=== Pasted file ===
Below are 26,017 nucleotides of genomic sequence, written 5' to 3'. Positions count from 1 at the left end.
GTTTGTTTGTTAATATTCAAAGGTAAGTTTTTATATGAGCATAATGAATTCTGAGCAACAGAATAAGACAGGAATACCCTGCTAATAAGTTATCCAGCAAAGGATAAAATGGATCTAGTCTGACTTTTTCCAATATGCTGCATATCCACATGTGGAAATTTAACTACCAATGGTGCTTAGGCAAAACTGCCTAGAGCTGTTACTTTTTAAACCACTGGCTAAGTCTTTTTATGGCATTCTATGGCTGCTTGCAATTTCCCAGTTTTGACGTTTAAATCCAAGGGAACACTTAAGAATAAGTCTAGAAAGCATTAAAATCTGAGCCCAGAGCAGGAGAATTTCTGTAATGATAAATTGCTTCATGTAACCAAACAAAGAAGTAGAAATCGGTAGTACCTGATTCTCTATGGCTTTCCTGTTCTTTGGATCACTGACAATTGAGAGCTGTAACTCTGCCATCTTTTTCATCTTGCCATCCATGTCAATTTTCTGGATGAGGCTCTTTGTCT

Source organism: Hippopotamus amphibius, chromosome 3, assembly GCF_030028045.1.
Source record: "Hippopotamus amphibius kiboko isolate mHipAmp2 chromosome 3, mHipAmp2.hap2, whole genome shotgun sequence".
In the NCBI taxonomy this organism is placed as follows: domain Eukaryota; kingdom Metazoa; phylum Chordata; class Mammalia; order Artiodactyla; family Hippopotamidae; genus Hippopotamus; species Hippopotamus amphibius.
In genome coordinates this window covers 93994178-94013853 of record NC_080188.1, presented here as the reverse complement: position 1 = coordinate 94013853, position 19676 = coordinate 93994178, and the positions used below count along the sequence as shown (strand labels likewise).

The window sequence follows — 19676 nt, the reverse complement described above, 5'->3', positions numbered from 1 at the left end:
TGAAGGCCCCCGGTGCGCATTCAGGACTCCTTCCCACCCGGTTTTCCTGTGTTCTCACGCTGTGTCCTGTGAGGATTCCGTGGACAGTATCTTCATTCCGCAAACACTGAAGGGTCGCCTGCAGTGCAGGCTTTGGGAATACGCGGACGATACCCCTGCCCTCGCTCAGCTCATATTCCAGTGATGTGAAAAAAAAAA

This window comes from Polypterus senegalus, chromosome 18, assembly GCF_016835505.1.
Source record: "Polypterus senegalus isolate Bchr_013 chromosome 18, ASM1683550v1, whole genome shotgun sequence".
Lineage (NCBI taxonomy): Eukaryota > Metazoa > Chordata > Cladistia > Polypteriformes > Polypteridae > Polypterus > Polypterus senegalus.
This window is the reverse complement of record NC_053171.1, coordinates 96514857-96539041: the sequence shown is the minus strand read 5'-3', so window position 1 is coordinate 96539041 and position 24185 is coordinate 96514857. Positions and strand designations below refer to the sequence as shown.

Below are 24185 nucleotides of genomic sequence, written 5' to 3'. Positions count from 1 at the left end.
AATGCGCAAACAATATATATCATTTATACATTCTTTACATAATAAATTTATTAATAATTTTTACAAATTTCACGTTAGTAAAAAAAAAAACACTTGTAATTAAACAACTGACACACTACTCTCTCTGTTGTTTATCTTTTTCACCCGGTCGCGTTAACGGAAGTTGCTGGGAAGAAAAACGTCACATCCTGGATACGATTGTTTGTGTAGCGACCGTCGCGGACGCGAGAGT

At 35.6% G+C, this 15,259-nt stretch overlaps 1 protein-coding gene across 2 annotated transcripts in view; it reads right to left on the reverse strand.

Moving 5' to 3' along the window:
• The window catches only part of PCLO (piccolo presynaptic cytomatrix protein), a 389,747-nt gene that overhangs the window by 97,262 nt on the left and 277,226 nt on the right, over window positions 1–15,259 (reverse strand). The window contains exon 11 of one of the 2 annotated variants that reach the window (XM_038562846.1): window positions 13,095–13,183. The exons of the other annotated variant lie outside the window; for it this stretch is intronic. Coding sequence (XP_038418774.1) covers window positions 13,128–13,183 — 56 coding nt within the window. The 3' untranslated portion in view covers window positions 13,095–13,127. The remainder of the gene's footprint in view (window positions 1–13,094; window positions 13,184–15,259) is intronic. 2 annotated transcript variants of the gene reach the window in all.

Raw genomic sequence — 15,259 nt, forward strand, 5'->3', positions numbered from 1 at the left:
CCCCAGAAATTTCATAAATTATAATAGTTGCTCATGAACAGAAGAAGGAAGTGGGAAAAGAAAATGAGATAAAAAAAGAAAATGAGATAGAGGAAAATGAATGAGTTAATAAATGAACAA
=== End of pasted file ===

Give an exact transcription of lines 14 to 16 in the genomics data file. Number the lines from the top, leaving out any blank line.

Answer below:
AATGCGCAAACAATATATATCATTTATACATTCTTTACATAATAAATTTATTAATAATTTTTACAAATTTCACGTTAGTAAAAAAAAAAACACTTGTAATTAAACAACTGACACACTACTCTCTCTGTTGTTTATCTTTTTCACCCGGTCGCGTTAACGGAAGTTGCTGGGAAGAAAAACGTCACATCCTGGATACGATTGTTTGTGTAGCGACCGTCGCGGACGCGAGAGT

At 35.6% G+C, this 15,259-nt stretch overlaps 1 protein-coding gene across 2 annotated transcripts in view; it reads right to left on the reverse strand.

Moving 5' to 3' along the window: